To speed up the detoxification process, I also enjoyed a nice foot bath in the evening. To really pull out all the crap, I have several formulas that work wonders. Just make sure that you have a bucket that let you sink your feet and ankles in to cover them all the way up to your calf muscles. Make sure it’s hot and soak for 20 to 30 minutes.

  • Foot bath variant 1: distilled water, 1.5 dl (0.6 cup) of sea salt, and 2 dl (0.8 cup) of white vinegar.
  • Foot bath variant 2: distilled water, 1.5 dl (0.6 cup) of sea salt, and 1 dl (0.4 cup) of pure baking soda (bicarbonate).
  • Foot bath variant 3: distilled water, 1 dl (0.4 cup) of sea salt, 1 dl (0.4 cup) of citric acid, and if available, 2 capsules of DMSO.


If you have discoloring of the skin, edema/swelling, bad circulation or any other noticeable condition around your feet and ankles, just try it. You’ll notice changes after the first bath. Take before and after photos and be amazed.


Thursday, April 19: fourth day – my mind is speeding, starting a dry fast

Yesterday evening my mind was racing all over the place. My “disease” was still prevalent as I couldn’t really focus for any long periods of time and I didn’t feel compelled to do any writing or reading/studying (which was all I did on previous fasts once the cognitive overdrive kicked in), but my brain was full of thoughts and ideas. I had to meditate for 20 minutes to calm my mind before I could actually go to sleep. This was a good sign that I’ve entered really deep ketosis and my brain got “high” on ketones (the brain’s preferred fuel.)
Another proof of the deep state of ketosis, and that the detoxification process has really begun; was a barely noticeable smell from my armpits. My sweat never smells (as I never use deodorants or other toxins, and I only shower with soap when absolutely necessary – as soap destroys your natural oil production and messes with the pH of the skin).
I only use natural oils for my skin (if needed) and coconut oil mixed with a little baking soda as a natural deodorant when needed. Never use commercial deodorants, and if it contains aluminum – throw it as far away from you as you possible can.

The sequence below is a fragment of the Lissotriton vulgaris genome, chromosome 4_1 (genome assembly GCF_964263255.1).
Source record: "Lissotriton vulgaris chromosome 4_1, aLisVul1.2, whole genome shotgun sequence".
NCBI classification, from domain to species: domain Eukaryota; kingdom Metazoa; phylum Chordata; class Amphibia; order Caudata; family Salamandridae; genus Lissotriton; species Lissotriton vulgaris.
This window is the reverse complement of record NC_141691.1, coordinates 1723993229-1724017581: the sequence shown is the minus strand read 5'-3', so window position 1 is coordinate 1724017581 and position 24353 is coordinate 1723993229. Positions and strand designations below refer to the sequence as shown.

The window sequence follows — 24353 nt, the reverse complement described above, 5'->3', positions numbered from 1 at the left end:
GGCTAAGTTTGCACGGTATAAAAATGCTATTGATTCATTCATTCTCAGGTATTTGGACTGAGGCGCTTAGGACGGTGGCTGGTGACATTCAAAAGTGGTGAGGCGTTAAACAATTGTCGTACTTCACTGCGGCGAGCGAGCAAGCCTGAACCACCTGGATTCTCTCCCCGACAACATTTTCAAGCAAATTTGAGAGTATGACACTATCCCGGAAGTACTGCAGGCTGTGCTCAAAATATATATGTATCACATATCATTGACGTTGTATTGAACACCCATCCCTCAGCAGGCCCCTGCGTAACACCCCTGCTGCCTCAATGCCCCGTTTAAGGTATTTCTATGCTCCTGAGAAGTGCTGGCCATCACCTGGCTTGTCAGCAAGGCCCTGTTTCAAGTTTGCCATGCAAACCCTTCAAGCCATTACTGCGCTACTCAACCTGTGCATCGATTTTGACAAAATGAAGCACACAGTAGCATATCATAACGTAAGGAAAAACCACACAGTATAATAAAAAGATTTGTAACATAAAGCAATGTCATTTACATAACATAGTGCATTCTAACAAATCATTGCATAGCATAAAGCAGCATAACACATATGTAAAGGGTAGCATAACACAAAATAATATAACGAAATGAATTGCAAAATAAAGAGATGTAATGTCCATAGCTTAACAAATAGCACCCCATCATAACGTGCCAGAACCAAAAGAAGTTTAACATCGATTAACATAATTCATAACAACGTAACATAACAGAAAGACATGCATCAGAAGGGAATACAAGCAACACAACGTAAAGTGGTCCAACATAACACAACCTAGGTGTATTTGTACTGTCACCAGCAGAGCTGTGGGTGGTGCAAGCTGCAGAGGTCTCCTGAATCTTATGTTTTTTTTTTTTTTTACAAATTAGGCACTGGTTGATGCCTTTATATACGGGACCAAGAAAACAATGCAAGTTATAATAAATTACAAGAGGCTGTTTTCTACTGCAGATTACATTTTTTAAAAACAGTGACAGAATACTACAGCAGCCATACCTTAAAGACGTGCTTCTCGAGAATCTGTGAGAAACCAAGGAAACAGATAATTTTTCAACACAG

I felt alert most of the day. Cognitive functions still improving. However, on a fast, how you feel can change from hour to hour due to release of toxins and the fact that your body begin to repair old injuries, start to rebuild your immune system, and all that good stuff (that can be quite taxing on the body.)

I also started my “real” dry fast today and had my last water at 3 pm – for a total of 2 liters (half a US gallon). Since I started the fast with an unwilling dry fast of 44 hours, the goal is to go without water for 48 hours or slightly more if I feel fine.

The detoxifying effect is a lot stronger when dry fasting compared to water fasting. So, by putting in a short dry fast during a water fast, I minimize the possible side-effects while accelerating the detoxifying and healing process. It’s like hitting the nitrogen-switch mid race to make it into first place.

I would never recommend jumping directly into a dry fast, just as you should never jump directly into a water fast. To make it as easy as possible, always make sure that you are already in ketosis when you begin your fast. And if you plan to do a longer fast (3 days or more), make sure that you are fat adapted. That is, that your body is used to, and capable of, efficiently burning fat and utilizing ketones for energy. If not, you will feel miserable while your body is adjusting – and that is simply unnecessary. Also, always add extra sodium and electrolytes in the beginning – or you will experience the common “keto flu” – as in lethargy, headaches, and fatigue. Something that are extremely easy to avoid by simply increasing electrolytes (especially sodium).